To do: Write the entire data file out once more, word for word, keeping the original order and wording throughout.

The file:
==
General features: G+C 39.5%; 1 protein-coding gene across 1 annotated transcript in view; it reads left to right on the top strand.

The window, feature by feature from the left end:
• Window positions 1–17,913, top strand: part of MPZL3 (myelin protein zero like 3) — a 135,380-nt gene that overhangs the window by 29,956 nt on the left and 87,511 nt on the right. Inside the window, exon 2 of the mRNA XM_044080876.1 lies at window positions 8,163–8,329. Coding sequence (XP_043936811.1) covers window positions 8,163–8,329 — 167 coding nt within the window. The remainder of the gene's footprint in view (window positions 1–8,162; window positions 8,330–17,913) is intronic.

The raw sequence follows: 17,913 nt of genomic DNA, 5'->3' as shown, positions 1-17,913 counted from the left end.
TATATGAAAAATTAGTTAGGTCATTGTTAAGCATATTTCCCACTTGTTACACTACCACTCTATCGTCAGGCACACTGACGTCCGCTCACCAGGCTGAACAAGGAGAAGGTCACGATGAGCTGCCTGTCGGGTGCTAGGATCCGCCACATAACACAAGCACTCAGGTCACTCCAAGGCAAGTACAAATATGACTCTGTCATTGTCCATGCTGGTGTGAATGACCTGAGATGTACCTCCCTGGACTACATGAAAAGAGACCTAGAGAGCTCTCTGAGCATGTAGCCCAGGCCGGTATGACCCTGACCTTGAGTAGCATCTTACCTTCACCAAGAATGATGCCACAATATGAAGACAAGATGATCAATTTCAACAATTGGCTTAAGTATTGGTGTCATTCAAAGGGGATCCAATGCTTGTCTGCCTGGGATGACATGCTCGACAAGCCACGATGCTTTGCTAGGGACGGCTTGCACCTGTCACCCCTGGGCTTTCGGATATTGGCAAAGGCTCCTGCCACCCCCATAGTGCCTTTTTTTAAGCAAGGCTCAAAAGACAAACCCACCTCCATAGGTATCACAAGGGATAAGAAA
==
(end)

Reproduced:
General features: G+C 39.5%; 1 protein-coding gene across 1 annotated transcript in view; it reads left to right on the top strand.

The window, feature by feature from the left end:
• Window positions 1–17,913, top strand: part of MPZL3 (myelin protein zero like 3) — a 135,380-nt gene that overhangs the window by 29,956 nt on the left and 87,511 nt on the right. Inside the window, exon 2 of the mRNA XM_044080876.1 lies at window positions 8,163–8,329. Coding sequence (XP_043936811.1) covers window positions 8,163–8,329 — 167 coding nt within the window. The remainder of the gene's footprint in view (window positions 1–8,162; window positions 8,330–17,913) is intronic.

The raw sequence follows: 17,913 nt of genomic DNA, 5'->3' as shown, positions 1-17,913 counted from the left end.
TATATGAAAAATTAGTTAGGTCATTGTTAAGCATATTTCCCACTTGTTACACTACCACTCTATCGTCAGGCACACTGACGTCCGCTCACCAGGCTGAACAAGGAGAAGGTCACGATGAGCTGCCTGTCGGGTGCTAGGATCCGCCACATAACACAAGCACTCAGGTCACTCCAAGGCAAGTACAAATATGACTCTGTCATTGTCCATGCTGGTGTGAATGACCTGAGATGTACCTCCCTGGACTACATGAAAAGAGACCTAGAGAGCTCTCTGAGCATGTAGCCCAGGCCGGTATGACCCTGACCTTGAGTAGCATCTTACCTTCACCAAGAATGATGCCACAATATGAAGACAAGATGATCAATTTCAACAATTGGCTTAAGTATTGGTGTCATTCAAAGGGGATCCAATGCTTGTCTGCCTGGGATGACATGCTCGACAAGCCACGATGCTTTGCTAGGGACGGCTTGCACCTGTCACCCCTGGGCTTTCGGATATTGGCAAAGGCTCCTGCCACCCCCATAGTGCCTTTTTTTAAGCAAGGCTCAAAAGACAAACCCACCTCCATAGGTATCACAAGGGATAAGAAA